Ally Crich has had six concussions in her life and she just turned 19. Now, the second-year kinesiology student hopes to bring attention to concussions and post-concussion syndrome, so others do not go down the painful road she has been on. Six times.
Her first concussion occurred when she was just 13 and part of a provincial soccer league. Successive concussions occurred at 14 and 15 while part of that same team.
“I was younger and, at that time, the doctors weren’t educated enough with this,” Crich says. “I was being told take a week off and I’d be fine.”
At London Central Secondary School, two more concussions transpired as a member of the girl’s basketball team. She was pushed during a layup and hit her head on the wall behind the basket.
“I was out,” she says. “I don’t remember anything other than going up for the layup and that was it.” An elbow to the head triggered the next concussion, again knocking her out.
Things were beginning to get worse for Crich, as far as symptoms of headaches and pains. She took the last few months of Grade 12 off because of it.
It wasn’t until her last concussion Crich began to realize things were definitely going wrong. A water-skiing accident in the summer of 2010, when she got hit in the head by the ski, was again diagnosed with a ‘rest–and-get-better’ prescription. She was cleared only two weeks later.
With a job lined up as a sports camp counsellor (prior to the concussion), Crich felt she was prepared to take on her duties. But that didn’t last long.
“Half way through the summer I was getting headaches every day. I was so tired,” she says. “I couldn’t remember my campers names – and I only had nine names. So I knew there was something wrong.”
Crich came back early from camp to rest and prepare for her first year at Western. She moved into residence, enrolled in her five courses in bio-medical sciences and joined the track and field squad.
“I figured I was cleared, so I tried to make it through,” she says. “But in October, I knew there was something wrong. My roommate, also doing track and field, was not feeling like this and we had the exact same schedule. I just didn’t have the energy to get up for class. I would have ringing in my ears; constant headaches; and on prescribed medication to try and control the severe headache pain.”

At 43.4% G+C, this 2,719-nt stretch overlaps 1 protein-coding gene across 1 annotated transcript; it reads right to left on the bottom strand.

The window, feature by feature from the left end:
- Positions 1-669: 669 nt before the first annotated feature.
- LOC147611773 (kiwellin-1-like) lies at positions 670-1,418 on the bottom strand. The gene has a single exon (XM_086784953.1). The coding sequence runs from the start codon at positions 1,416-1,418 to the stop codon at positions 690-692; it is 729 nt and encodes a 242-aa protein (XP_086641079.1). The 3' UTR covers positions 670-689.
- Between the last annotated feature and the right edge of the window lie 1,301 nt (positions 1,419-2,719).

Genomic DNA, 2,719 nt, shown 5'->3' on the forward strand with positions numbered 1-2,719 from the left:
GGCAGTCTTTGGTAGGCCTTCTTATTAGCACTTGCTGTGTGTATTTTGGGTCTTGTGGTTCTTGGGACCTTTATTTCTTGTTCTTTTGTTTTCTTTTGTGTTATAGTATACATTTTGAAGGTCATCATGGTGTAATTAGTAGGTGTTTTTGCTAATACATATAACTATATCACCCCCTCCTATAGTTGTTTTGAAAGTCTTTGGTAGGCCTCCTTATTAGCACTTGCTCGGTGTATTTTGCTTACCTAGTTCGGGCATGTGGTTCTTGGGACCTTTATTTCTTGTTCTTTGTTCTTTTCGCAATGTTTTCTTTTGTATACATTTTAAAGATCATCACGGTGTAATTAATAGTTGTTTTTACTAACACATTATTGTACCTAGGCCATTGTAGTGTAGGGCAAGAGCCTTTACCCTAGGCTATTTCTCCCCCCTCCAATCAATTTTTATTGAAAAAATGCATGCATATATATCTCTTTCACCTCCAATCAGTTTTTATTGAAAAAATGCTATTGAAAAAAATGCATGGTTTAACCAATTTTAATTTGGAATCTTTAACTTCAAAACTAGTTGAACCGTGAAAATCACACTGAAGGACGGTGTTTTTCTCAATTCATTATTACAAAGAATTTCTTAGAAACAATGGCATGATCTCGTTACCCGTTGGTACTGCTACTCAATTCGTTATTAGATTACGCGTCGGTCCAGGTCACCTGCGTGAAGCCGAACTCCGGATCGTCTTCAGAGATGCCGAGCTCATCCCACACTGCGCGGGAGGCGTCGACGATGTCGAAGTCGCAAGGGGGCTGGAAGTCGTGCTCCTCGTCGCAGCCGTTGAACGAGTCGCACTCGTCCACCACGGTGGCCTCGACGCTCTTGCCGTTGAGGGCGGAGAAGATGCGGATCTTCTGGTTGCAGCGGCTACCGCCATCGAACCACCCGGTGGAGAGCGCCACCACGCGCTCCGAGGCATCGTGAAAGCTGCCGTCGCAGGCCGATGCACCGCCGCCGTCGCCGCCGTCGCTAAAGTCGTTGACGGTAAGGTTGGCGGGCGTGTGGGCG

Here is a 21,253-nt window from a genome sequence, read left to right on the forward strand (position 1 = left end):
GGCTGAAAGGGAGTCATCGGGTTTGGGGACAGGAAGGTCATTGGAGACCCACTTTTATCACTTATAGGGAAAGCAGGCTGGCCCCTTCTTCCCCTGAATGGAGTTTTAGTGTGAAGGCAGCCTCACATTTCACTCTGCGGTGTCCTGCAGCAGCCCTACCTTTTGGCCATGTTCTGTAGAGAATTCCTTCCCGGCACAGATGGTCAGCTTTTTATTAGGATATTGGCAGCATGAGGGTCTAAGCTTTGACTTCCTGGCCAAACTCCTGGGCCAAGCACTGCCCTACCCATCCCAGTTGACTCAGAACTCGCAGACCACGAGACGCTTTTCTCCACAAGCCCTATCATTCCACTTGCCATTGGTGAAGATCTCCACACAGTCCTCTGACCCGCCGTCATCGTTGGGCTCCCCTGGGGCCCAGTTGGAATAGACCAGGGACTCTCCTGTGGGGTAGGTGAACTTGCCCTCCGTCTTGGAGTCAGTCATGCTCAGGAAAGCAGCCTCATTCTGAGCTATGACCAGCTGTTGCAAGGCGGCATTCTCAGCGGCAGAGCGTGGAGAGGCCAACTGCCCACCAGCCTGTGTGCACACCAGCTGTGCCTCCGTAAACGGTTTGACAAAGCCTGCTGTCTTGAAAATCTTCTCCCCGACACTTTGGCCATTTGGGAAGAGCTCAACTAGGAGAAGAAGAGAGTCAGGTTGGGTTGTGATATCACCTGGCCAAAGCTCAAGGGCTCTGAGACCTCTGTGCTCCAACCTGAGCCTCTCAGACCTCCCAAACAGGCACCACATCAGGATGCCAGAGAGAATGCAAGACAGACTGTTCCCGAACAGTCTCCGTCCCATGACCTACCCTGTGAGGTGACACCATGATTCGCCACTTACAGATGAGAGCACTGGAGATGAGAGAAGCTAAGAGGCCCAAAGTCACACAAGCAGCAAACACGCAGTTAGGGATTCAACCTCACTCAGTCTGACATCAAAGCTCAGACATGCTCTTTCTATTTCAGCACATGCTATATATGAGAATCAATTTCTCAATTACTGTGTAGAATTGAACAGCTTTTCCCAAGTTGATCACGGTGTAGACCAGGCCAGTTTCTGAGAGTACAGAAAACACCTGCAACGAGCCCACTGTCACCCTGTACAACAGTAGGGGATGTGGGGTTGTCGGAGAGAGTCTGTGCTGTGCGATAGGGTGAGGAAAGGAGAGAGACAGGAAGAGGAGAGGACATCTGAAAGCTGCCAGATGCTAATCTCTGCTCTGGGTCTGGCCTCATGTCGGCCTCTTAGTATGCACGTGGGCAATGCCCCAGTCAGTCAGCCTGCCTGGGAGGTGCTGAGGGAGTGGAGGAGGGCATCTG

Crich saw a doctor and was told to drop a course in an attempt to alleviate some of the stress. She did that, but nothing improved.
“I would study for hours a day and then the next day I would remember maybe a third of what I did,” Crich says. “When mid-terms came around, I’d go study, study, study and get 44 per cent. I’m a 90s student. I know your marks drop but not that much.”
In November, she was told to drop another course, bringing her load to three. Then in February, she was told to drop track and field and yet another course, bringing her to just two.
“I would come back from track and everyone would do their homework and I would have to sleep,” she says. “Honestly, it was hard to face it, because I want to compete, I want to be on the field.
“My room is full of medals and, right now, I can’t add any more to that and it’s frustrating.”
Crich was at her wits’ end. Then NHL star Sidney Crosby got a concussion and doors were suddenly opened – literally.
“I was told (in February) that I’d be on waiting list for a year and a half to see a neurologist,” she says. “Then Sidney gets hit and all of a sudden I get to see a neurologist in two months. It’s sad that it had to happen and I don’t wish anyone a concussion, obviously, but when he got hit everything was made easier for me. It’s only going to help me now.”
This year, Crich switched to kinesiology with a goal of medical school. She works with a cognitive tutor once a week to help with her lab work, and takes two online courses.
While Crich is coping with her circumstances as best she can, she knows post-concussion symptoms have no timeline. “I don’t know if I’m going to be like this for four months or four years. That’s the hardest part,” she admits. “I just turned 19 and I can’t go downtown. I can’t hang out with my friends. I can’t even go watch a movie because it’s so loud.
“People don’t see it. I don’t have a cast on my head. People look at me and see that I look fine. They don’t know the hours I just sit in my apartment not being able to do anything. It’s sleeping the majority of the day, waking up, doing my homework and back to sleep.”
Crich admits while she reported her early concussions, she didn’t adamantly report them. She doesn’t want others to have the ‘it’ll-go-away-and-I’ll-be-fine’ mentality. Speaking up is the only way.
“If you think there’s something wrong then there probably is. You know yourself the best,” Crich says.
The situation has been difficult for family and friends as well. “I call my mom probably twice a day and complain that my head hurts,” Crich says. “When I’m mad or sad I call and complain to them for no reason.
“It’s really hard on me, but it’s just as hard on them.”
Crich, who has since met with two other women with similar post-concussion symptoms, says talking about it helps her know she’s not alone. “Last summer, it was hard to be by myself,” she says. “It’s nice to be able to just talk it out.”
While taking physiotherapy at Western’s Fowler Kennedy Sport & Medicine Clinic once a week, Crich is not letting her difficulties define her. “I’ve come to accept it. It was hard to do, but I have,” she says. “You have to come to terms with it. Every day is a different day. I’m not defeated by it, but I’ve accepted it and I’m going to structure my life around it.
“Until you do that it will control everything.”